The Senate on Monday voted by a wide margin to confirm Janet Yellen as the first woman to lead the Treasury Department.
Yellen is not new to the role of trailblazer as she also was the first woman to lead the Federal Reserve, from 2014 to 2018, and previously the White House Council of Economic Advisors.
Her role will be critical in the first weeks of the new administration as she will serve as the key negotiator with Congress in the bid to win approval for President Joe Biden’s $1.9 trillion rescue package to help the US economy recover from the Covid-19 crisis.
That will entail convincing skeptical lawmakers that the benefit of more spending outweighs concerns about the country’s soaring debt level.
“Neither the President-elect, nor I, propose this relief package without an appreciation for the country’s debt burden,” Yellen told the Senate Finance Committee at her confirmation hearing last week.
“But right now, with interest rates at historic lows, the smartest thing we can do is act big.”
Earlier Monday, Biden said that while he would prefer bipartisan support for his stimulus plan, time is of the essence.
“If we don’t invest now, we’re going to lose so much altitude in terms of our employment base and our economic growth, it’s going to be harder to re-establish it,” he said.
“We can afford to do it now. As a matter of fact … we can’t afford not to invest now.”
But Democrats control the Senate only with the tie-breaking vote of Vice President Kamala Harris so getting the package through may require support from Republicans.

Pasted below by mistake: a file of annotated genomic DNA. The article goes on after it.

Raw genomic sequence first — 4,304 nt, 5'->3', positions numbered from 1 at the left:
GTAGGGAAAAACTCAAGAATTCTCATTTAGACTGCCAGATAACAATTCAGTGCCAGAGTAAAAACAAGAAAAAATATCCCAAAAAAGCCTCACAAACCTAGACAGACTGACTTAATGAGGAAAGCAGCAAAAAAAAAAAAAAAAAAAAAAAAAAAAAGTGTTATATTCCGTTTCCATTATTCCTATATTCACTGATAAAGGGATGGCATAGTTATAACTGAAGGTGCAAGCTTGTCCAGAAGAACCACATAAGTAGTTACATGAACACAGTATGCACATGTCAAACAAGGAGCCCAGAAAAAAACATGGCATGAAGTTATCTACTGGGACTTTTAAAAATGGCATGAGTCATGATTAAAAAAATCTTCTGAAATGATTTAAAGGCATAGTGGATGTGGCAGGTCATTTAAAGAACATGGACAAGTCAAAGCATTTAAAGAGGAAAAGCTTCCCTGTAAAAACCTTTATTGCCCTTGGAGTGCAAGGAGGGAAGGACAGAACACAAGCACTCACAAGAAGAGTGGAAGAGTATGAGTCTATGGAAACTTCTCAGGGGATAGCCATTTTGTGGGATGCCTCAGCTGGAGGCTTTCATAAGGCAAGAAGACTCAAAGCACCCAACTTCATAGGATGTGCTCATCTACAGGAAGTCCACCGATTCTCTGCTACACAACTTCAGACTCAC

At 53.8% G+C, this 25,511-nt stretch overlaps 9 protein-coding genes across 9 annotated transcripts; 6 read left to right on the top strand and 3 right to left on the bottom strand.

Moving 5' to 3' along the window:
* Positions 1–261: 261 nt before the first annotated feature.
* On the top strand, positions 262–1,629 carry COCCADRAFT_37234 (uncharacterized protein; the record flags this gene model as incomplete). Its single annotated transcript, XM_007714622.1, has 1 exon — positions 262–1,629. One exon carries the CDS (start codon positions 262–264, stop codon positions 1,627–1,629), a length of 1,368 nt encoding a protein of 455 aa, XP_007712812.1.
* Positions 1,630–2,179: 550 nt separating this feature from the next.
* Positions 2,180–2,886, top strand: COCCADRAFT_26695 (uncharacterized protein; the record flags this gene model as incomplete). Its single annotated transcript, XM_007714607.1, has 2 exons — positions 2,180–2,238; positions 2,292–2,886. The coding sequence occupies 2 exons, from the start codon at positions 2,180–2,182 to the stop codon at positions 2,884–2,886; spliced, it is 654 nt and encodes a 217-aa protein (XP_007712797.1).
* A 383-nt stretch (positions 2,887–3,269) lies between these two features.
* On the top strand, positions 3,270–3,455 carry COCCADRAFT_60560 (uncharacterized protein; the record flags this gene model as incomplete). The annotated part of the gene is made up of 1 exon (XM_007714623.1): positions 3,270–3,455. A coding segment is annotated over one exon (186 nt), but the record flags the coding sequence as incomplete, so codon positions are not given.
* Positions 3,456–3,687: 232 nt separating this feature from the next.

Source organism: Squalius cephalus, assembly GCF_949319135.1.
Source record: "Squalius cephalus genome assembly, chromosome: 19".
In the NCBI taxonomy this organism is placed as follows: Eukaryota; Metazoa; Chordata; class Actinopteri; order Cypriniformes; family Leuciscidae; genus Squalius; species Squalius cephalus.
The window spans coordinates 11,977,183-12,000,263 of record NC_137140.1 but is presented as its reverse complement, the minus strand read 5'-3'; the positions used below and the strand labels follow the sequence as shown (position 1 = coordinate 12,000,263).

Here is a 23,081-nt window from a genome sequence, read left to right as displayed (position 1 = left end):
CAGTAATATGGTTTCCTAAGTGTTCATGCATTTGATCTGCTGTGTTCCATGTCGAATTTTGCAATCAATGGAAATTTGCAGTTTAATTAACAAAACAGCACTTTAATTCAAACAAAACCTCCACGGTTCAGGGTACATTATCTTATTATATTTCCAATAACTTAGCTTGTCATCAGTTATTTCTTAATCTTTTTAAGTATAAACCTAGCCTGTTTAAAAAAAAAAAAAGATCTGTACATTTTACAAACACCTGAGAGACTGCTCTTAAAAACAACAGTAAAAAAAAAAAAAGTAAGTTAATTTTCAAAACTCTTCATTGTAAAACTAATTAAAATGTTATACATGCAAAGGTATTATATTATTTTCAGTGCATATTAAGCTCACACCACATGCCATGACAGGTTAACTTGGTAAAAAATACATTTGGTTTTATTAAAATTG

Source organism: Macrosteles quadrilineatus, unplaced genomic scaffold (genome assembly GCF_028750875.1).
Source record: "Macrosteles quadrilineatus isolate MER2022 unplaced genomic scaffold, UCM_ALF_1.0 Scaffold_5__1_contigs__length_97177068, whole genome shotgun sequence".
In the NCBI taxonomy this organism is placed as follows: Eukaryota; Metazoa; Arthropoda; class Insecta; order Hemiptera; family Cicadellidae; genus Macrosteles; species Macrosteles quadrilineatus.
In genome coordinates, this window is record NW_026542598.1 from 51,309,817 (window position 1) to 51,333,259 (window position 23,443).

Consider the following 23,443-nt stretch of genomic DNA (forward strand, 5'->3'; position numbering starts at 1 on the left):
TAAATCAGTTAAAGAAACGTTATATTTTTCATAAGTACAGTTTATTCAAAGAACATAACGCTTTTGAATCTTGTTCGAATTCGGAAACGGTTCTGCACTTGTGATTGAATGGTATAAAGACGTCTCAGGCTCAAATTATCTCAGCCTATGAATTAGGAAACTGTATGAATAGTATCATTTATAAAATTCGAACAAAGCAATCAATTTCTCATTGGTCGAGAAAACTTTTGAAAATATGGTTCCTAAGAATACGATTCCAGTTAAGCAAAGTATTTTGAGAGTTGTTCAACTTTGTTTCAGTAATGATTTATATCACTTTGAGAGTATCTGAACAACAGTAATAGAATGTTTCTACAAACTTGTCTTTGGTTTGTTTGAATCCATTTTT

Democratic Sen. Ron Wyden, chairman of the Finance Committee, called Yellen an “exceptional economist” who is “supremely qualified” to lead Treasury at a critical time.
And even Kentucky Sen. Mitch McConnell, the Republican minority leader, supported Yellen’s nomination, despite opposition from over a dozen members of his party.
But McConnell has steadfastly expressed skepticism about large aid packages, and favored more limited steps.
Yellen also will have a role in enforcing trade rules, and repairing relations after the multifront trade wars pursued by former president Donald Trump.
But in the most contentious relations with China, Yellen last week pledged to use all available tools to address “China’s abusive unfair and illegal practices” that undermine the economy.
She said Beijing has been “undercutting American companies” with a series of policies, including illegal subsidies, dumping of products, theft of intellectual property and barriers to U.S. goods.
However, while Yellen agreed that “China is clearly, our most important strategic competitor,” unlike Trump, she stressed that it will be important “to work with our allies” to combat the challenge.